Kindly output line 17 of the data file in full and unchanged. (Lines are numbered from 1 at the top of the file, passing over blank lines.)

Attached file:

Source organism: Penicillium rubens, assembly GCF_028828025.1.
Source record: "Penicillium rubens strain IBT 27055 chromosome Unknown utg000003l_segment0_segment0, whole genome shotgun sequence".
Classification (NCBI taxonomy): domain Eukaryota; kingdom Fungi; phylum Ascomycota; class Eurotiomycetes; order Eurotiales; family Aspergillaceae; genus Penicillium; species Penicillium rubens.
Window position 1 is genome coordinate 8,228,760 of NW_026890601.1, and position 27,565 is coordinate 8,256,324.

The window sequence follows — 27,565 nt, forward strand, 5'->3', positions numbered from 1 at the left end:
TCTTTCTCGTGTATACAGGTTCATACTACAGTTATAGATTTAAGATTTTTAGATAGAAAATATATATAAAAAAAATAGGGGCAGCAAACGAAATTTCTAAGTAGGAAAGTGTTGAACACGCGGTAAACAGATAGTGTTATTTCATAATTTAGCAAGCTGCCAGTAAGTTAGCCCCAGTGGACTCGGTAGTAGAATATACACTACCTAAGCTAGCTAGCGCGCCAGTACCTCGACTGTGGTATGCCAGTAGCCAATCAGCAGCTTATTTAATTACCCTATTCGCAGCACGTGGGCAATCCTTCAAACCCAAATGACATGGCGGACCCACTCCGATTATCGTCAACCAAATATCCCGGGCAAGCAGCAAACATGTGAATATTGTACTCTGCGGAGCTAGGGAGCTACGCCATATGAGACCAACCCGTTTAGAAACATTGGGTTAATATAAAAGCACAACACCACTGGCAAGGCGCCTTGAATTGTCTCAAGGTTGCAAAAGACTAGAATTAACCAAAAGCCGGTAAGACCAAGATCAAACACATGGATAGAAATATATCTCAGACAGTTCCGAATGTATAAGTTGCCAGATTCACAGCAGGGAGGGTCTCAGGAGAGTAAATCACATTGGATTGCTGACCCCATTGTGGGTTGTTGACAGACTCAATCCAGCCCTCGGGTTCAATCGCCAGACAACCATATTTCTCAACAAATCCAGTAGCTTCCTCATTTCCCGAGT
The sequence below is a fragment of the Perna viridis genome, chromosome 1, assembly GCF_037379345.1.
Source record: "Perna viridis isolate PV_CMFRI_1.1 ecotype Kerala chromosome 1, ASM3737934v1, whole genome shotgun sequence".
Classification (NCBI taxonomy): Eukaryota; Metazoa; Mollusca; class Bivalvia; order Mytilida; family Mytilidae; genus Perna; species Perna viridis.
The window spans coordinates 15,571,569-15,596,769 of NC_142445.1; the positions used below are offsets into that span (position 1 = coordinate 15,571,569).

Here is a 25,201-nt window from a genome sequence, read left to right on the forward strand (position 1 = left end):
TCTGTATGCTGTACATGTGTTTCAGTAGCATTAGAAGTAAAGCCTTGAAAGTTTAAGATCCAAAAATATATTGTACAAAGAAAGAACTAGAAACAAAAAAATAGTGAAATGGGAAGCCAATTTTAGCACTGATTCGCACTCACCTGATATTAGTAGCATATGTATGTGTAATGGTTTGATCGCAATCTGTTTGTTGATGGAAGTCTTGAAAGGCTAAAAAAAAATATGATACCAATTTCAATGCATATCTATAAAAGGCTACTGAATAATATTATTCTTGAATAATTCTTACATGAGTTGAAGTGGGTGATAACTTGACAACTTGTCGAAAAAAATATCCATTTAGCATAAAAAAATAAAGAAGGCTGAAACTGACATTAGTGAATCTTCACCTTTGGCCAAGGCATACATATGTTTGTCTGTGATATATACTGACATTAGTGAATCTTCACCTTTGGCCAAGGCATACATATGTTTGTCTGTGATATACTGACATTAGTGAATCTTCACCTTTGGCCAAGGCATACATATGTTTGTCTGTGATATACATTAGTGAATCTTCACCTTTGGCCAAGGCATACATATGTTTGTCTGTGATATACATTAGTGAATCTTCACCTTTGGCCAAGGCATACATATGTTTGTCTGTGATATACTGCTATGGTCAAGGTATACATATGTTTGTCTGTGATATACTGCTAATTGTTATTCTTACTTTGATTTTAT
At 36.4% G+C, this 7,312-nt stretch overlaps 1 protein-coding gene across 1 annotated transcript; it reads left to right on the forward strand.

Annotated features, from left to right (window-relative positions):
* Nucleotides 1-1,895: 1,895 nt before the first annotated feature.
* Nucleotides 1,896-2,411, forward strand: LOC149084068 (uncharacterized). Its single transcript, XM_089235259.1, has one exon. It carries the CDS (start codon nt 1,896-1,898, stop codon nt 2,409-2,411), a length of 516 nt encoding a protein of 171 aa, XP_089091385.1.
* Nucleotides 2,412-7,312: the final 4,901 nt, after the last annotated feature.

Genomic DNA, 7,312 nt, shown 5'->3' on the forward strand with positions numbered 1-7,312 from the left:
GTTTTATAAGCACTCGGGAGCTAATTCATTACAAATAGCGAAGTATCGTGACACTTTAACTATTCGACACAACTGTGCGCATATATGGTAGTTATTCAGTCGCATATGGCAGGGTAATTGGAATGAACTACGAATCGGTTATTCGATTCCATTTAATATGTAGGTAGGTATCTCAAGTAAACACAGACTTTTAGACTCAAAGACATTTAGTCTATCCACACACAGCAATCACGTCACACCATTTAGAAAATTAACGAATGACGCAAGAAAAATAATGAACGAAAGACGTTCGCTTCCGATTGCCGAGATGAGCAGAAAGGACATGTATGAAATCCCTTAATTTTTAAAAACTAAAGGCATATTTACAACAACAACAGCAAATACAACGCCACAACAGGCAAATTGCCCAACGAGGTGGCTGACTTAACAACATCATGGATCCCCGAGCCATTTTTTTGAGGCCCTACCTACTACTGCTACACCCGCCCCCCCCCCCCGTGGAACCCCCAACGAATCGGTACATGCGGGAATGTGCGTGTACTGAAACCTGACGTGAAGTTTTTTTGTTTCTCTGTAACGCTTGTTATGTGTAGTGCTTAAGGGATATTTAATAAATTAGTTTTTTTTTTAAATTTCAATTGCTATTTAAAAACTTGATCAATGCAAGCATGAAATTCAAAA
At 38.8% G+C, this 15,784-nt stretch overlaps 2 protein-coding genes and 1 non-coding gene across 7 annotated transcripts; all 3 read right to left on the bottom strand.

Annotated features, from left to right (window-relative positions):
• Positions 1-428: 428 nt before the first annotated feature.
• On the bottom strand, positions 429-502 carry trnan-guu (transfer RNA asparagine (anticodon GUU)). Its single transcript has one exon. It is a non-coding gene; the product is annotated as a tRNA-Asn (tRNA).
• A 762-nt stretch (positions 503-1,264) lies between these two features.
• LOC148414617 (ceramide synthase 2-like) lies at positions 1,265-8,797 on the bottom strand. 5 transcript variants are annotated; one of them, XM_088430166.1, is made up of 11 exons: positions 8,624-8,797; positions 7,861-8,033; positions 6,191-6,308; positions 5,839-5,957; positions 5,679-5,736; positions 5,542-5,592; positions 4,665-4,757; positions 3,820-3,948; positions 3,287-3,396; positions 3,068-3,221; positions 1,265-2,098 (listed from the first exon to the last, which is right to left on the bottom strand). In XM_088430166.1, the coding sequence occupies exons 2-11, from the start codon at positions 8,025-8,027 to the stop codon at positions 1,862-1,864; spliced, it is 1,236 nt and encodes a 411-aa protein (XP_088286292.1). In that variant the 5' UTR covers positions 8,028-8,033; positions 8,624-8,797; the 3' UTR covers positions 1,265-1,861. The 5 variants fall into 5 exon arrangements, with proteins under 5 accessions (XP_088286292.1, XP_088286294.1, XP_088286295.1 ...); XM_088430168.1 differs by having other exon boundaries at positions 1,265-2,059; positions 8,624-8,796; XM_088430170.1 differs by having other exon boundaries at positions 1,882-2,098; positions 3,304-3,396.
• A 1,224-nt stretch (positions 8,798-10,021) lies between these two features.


* Nucleotides 2,412-7,312: the final 4,901 nt, after the last annotated feature.